ZAMBOANGA CITY, Philippines—Fellow missionaries of Fr. Giancarlo Bossi yesterday showed increasing exasperation and dismay over the authorities’ failure to give them a clear picture of what was happening with the kidnapped Italian priest, and voiced suspicion this was all “a vicious drama.”
In a statement, Bossi’s congregation, the Pontifical Institute for Foreign Missions (PIME), also asked if conflicting reports about supposed efforts to recover the kidnapped, 57-year-old missionary might not be part of a coverup.
“We were told that both the government forces and the (Moro Islamic Liberation Front) contacts have been monitoring all possible areas, all possible armed groups, and all possible witnesses, even the most secret hideouts, using the latest high-tech devices,” the priests said in the statement.
“We were told that emissaries were sent with cell phones to verify if he is alive, we were told that medicines had been provided for his hypertension, we were told he is well (and) alive riding a horse. We were told that the kidnappers are asking for P15 million. But when we tried to verify all these reports we have come to the conclusion that they are all false reports.”
Bossi was abducted on June 10 while on his way to celebrate Mass in Payao, Zamboanga Sibugay.
PIME’s Philippine superior, Fr. Gianni Battista Sandalo, said the “baseless reports” had caused them so much despair and agony.
“But if you’ll ask us if we received information, nothing. No one is coming out to inform us, it’s totally zero,” Sandalo said in an interview with the Inquirer.
Sandalo said that three weeks after the incident, “we are still in the dark.”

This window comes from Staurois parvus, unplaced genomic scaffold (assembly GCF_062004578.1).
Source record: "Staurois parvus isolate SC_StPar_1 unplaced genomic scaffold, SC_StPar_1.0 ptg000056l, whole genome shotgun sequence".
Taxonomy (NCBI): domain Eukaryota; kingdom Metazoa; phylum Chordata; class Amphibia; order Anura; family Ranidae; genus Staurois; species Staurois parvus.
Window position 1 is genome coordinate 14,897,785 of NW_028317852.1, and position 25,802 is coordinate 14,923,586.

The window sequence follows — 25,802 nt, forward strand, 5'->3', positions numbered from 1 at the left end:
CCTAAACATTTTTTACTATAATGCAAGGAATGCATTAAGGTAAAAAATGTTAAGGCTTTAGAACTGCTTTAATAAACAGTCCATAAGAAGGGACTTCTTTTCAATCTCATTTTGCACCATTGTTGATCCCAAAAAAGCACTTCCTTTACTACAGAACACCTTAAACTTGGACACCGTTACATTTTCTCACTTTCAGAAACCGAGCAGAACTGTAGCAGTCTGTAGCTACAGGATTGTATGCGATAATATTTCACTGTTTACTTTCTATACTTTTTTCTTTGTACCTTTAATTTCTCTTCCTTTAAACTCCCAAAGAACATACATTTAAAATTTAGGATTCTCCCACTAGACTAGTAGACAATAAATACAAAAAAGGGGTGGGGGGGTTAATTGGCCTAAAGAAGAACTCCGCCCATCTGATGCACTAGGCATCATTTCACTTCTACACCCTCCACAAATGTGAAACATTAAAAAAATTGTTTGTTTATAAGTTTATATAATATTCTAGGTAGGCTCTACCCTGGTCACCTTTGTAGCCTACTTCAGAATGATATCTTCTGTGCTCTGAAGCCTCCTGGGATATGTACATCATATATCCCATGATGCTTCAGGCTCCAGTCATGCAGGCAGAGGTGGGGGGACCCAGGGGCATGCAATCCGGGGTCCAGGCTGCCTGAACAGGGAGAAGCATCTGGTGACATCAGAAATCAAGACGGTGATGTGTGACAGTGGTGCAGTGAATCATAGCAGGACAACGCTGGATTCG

PIME, which includes 20 missionaries nationwide, criticized in its statement the lack of reliable information about the Bossi kidnapping.
They also lamented the lack of “clear identification of the kidnappers.”
“No confirmed sighting, no demand for ransom, no declaration of purpose for this sudden abduction. We know that Giancarlo cannot disappear like a ghost. He is too big and must be difficult to hide him,” the PIME priests said.
No one to trust anymore
Sandalo said it was difficult for them to just keep their silence and wait for nothing.
Claretian priest Angel Calvo, president of the Peace Advocates Zamboanga (PAZ), said Bossi’s family in Abbiategrasso in Milan and the PIME community “deserve to be informed of what is going on.”
Sandalo said the priests did not know who to trust anymore as far as information was concerned.
“We know for a fact that his captors (belong to) a large armed group and who certainly have cell phones and connections with various influential personalities and organizations. Why can’t they be identified? Why can’t they declare their purpose?” PIME said.
Kidnap was a staged drama?
The PIME missionaries felt the Bossi kidnapping might have been staged.
“By now, we feel this is a vicious drama, the false reports are part of the drama, and those who make these stories know that they are only deceiving the public. Why? Is this an attempt to cover up for some other purpose?” PIME asked.